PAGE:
Homegrown peaches from our backyard

Would you eat a green peach? What if I told you that it is as tasty as a ripe one?

Such was my delicious encounter this year when, to win a battle against the birds that devour our tree’s best fruits, we started handpicking the non-ripe peaches. The voice of wisdom says that we should have waited for the ripening process to be complete after picking them. But we could never wait to eat them. The smell of a peach, even when it’s not yet ripe, is simply irresistible.

You can thus understand that we could not refrain from taking a bite once we had picked a peach from the tree. These early pickings led us to discover that our peaches, even when they are still on the green side, are a delight. They’re even better when we handpick them right when they turn to a slight yellow-green color.  Come to think about it, this discovery is not that surprising.

Those peaches are all from our backyard in Haiti. | tchakayiti.com

Our local peaches have rarely been as orangey as the ones found elsewhere.

When we went on our hikes towards Kenscoff,  we ate everything this area has to offer. This included the fraises des bois that we handpicked along the way, and peaches.  Delicious peaches, among other fruits, awaited our arrival at our final destination, as well.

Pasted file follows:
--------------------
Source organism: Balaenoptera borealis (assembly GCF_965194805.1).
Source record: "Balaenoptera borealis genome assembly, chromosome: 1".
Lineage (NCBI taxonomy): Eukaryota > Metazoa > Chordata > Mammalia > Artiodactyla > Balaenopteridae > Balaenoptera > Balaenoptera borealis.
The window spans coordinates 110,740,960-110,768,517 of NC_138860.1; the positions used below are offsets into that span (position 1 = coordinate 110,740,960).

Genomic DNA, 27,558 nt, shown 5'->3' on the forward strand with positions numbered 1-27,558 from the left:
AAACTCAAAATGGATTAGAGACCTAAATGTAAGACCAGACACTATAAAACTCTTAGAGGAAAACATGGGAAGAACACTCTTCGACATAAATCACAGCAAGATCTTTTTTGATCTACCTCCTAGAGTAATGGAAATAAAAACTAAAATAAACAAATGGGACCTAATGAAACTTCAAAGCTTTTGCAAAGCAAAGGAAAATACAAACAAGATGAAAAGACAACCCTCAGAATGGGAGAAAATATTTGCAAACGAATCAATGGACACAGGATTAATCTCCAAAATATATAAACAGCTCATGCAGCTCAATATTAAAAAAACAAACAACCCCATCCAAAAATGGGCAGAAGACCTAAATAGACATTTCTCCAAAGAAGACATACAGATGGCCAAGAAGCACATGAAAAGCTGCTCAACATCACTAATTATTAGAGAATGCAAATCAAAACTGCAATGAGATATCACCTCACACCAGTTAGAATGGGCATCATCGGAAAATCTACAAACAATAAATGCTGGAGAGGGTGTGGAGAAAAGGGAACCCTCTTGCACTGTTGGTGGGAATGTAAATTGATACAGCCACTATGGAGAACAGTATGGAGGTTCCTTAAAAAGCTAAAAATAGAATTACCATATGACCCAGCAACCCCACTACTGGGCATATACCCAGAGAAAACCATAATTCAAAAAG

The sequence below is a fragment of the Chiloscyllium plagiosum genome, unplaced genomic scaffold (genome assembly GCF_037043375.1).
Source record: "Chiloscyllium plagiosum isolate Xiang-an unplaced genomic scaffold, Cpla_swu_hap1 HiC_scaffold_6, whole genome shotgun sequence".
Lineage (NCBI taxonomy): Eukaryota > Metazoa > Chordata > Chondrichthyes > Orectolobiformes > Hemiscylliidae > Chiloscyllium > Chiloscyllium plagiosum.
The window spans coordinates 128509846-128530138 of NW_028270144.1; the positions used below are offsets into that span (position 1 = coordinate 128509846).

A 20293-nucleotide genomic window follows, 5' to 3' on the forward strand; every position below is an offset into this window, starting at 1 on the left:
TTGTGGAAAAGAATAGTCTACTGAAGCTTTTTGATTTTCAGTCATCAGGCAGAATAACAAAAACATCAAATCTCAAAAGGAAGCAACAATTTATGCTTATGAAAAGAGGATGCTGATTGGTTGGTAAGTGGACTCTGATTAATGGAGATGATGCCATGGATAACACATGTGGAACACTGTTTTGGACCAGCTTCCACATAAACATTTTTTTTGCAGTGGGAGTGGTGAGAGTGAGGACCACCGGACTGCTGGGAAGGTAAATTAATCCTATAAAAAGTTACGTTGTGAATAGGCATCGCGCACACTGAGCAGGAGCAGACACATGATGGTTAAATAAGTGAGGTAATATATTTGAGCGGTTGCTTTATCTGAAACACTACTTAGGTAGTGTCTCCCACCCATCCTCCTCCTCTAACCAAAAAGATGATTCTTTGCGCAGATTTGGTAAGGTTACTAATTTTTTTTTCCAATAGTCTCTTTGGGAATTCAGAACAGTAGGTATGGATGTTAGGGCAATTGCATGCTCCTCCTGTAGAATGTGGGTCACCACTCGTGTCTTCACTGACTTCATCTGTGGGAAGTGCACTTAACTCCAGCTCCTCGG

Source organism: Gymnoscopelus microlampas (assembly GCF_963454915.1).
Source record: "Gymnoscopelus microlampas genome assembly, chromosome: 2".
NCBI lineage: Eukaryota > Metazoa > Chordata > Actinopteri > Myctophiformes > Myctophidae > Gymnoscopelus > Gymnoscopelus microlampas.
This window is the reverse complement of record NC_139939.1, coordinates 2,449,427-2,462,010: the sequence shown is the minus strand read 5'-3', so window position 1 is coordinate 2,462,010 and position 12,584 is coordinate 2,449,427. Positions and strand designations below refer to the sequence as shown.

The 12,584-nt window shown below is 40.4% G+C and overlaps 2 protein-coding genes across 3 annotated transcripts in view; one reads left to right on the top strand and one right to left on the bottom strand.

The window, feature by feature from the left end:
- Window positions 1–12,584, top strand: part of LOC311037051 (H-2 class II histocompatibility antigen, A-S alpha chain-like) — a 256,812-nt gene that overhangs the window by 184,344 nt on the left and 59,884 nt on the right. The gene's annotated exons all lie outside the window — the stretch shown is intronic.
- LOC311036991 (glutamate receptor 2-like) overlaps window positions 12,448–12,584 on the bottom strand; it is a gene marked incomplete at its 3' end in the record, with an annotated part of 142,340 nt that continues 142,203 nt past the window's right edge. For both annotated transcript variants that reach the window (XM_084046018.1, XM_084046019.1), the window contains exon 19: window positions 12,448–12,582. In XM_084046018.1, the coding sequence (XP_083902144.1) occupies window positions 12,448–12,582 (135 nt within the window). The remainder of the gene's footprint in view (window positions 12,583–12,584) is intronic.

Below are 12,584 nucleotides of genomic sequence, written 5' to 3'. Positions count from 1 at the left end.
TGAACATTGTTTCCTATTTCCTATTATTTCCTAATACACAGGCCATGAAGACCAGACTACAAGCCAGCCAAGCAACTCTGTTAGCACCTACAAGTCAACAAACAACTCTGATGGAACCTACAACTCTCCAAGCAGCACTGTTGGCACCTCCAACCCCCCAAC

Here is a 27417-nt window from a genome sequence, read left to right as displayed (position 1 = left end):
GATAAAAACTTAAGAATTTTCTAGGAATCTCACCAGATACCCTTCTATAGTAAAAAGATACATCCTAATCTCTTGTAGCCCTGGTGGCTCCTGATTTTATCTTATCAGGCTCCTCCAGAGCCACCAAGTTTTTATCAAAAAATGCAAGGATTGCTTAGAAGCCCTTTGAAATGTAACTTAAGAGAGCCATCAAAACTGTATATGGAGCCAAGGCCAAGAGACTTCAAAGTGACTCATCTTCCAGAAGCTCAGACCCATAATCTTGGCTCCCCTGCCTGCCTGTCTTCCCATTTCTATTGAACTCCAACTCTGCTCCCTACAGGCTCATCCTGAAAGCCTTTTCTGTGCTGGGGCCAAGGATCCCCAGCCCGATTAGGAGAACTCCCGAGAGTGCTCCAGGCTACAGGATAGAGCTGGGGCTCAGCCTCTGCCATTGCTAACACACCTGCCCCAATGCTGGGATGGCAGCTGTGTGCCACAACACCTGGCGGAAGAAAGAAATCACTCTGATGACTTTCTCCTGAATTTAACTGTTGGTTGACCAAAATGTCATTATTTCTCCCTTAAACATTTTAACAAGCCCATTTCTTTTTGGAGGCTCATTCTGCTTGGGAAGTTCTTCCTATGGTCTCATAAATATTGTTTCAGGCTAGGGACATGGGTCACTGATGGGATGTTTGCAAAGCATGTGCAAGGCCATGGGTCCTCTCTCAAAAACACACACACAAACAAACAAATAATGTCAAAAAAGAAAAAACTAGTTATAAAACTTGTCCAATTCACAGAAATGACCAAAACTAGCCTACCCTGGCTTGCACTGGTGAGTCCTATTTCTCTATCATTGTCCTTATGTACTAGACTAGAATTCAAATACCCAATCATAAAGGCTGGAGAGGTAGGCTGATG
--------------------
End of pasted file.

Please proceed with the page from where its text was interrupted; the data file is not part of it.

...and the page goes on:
We bought those peaches from different pratik in the area. Our favorite pratik was under an arbor, just a few steps from the local police station. When the season was at its peak, we would stop on our way up to taste a couple of peaches from his batch. If our taste buds were happy, which was almost always the case, we asked him to prepare us a bag that we would purchase on our way back. We always ate a couple of fruits before we actually made it home.

Like most of our local produce, these peaches were not big. In fact, you can eat our peaches in just a few small bites. The biggest ones we ever harvested have never been bigger than a plum, actually. Don’t underestimate them though; they have a juicy and sweet flesh. Plus, like we say down here, they have a lot of character! And they make  a sumptuous peach jam!

This probably explains why the birds are always ahead of us when we let the fruits ripe on the tree. Good thing we now have our own tactic; a tactic that pleases our palate which tends to be a bit impatient when it comes to waiting for a fruit to thoroughly ripen.

We should probably thank the birds; without them, we never would have made this tasty discovery.

But shhh, don’t tell them our secret.

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1 Comment

  • Martine Romain Megie

    Blog a primer. Les articles sont plus interessants les uns que les autres. Beaucoup de terroir, d’amour du pays. Ma fille, felicitations!

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